A Rowan University archaeological dig site in National Park, N.J., on Tuesday, Aug. 2, 2022.

A Rowan University archaeological dig site in National Park, N.J., on Tuesday, Aug. 2, 2022. (Dave Hernandez, nj.com/TNS)

The excavated remains have been turned over to the New Jersey State Police’s Forensic Unit, which has been extracting DNA from the newly discovered bones and teeth. Forensic scientists hope to identify some, or perhaps all, of those who were lost on the battlefield.

Wilson is a union electrician with a passion for using his metal detector. He volunteers with the Gloucester County Archeological Society. He was as surprised as anyone by his discovery.

“This was an unmarked grave. There’s no record of any soldiers being buried in this area,” he said.

The Revolutionary War-era trench Wilson and the others were exploring extends onto an adjoining, quarter-acre site that was acquired by Gloucester County in 2020 and, until the recent dig, had not been thoroughly explored by archeologists.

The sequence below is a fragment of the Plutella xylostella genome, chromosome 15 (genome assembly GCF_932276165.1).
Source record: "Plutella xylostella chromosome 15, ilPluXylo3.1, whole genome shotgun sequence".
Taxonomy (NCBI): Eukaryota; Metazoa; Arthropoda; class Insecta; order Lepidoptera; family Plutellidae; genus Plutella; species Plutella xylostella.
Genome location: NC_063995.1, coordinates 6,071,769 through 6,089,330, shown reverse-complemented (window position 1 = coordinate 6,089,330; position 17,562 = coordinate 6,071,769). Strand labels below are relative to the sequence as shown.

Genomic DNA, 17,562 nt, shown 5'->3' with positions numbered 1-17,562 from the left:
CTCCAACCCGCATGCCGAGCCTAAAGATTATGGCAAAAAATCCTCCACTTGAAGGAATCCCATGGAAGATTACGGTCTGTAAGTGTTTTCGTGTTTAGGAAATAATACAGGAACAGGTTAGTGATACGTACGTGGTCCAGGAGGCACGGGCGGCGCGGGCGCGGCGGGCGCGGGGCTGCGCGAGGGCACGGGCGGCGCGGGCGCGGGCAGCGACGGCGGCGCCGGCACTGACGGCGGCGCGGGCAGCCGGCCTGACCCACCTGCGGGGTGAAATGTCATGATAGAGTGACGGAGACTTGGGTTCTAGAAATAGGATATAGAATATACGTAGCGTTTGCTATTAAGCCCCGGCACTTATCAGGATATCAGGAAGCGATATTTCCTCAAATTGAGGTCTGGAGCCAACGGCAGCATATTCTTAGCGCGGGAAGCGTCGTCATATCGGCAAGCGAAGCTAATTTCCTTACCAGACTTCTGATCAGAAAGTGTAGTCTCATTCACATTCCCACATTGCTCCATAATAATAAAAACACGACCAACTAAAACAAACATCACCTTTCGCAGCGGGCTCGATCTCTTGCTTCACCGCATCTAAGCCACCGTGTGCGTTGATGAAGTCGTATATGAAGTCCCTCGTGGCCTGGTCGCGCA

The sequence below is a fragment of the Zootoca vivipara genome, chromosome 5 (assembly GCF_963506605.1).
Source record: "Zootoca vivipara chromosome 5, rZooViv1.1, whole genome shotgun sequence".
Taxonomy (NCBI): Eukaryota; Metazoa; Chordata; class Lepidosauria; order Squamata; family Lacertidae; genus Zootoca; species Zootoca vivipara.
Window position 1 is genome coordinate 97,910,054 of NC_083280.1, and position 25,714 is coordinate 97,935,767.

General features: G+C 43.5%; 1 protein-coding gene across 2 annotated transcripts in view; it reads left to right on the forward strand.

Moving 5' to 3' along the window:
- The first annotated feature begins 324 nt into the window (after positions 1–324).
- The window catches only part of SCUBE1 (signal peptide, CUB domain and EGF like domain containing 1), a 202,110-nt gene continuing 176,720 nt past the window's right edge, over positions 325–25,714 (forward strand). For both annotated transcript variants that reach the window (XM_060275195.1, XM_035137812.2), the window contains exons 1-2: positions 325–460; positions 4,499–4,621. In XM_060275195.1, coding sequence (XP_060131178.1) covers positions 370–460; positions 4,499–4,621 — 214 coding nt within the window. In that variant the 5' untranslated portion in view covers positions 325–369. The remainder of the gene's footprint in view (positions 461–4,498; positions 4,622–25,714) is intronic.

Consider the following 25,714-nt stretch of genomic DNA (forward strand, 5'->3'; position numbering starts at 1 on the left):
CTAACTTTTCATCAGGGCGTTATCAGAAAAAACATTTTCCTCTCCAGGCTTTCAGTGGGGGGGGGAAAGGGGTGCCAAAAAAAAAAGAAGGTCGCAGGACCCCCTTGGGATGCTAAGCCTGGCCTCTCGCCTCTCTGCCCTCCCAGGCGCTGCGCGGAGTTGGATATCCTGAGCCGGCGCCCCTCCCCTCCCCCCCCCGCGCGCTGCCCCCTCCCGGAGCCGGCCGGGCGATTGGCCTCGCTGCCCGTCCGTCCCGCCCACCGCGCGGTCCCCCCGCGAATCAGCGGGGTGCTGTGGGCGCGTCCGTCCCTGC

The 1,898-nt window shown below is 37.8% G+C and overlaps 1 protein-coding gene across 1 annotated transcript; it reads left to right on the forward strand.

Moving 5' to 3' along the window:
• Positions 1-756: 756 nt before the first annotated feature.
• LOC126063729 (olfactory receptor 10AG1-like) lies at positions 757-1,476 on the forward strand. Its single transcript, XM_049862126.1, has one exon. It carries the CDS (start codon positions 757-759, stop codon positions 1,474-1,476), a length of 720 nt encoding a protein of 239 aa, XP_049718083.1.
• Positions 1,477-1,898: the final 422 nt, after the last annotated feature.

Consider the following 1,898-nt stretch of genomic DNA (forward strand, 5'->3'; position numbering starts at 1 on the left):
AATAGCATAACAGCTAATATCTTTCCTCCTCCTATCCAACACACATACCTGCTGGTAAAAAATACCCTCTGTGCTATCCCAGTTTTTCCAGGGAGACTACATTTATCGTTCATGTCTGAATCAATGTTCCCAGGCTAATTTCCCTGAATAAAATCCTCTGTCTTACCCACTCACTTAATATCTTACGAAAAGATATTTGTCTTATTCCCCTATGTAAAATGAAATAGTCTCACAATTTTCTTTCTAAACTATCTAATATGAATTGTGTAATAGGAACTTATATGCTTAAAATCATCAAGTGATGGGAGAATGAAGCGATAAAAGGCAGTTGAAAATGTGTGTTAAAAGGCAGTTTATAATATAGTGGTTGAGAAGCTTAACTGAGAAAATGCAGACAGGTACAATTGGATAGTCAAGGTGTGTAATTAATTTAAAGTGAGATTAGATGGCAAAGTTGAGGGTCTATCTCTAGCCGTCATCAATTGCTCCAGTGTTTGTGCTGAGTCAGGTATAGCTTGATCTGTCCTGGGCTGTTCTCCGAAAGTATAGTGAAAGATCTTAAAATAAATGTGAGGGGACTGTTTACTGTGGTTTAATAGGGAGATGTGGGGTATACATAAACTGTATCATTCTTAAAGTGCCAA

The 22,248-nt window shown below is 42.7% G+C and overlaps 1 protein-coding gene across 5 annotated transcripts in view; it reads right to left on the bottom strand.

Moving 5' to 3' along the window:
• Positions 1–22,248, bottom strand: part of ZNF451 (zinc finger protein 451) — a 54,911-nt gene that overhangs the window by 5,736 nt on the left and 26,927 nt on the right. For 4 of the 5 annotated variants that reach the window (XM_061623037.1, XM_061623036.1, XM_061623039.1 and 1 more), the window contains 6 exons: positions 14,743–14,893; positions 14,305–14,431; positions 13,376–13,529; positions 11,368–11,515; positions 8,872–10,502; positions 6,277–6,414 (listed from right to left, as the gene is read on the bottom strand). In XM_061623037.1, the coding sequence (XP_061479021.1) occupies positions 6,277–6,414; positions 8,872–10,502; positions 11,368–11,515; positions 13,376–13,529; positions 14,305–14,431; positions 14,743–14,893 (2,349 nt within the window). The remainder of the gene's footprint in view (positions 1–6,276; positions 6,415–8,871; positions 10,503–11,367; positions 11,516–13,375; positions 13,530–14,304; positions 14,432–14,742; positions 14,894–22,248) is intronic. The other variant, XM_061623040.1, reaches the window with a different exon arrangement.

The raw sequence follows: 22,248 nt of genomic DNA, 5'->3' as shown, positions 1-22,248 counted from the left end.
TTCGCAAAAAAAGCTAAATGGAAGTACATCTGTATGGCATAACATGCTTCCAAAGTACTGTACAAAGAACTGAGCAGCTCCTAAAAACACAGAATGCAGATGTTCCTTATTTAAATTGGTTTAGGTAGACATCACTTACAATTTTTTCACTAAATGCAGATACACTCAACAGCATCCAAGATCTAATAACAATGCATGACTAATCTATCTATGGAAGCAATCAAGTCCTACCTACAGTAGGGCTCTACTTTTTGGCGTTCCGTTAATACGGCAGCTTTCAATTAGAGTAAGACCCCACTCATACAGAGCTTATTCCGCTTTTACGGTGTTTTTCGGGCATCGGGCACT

“The goal was to find the original scope of the trench. They were just trying to see the shape. You could actually see a depression where the trench was. It lines up with the trenches in the battlefield,” he said.

Prior to uncovering the femur, there were other significant, non-skeletal finds during the public dig, officials said. Musket balls. Brass buttons. A uniform knee buckle containing human blood. A King George III gold guinea that would have been the equivalent of a soldier’s monthly pay.

“All that stuff was uncovered before this,” Wilson said of the bone he found.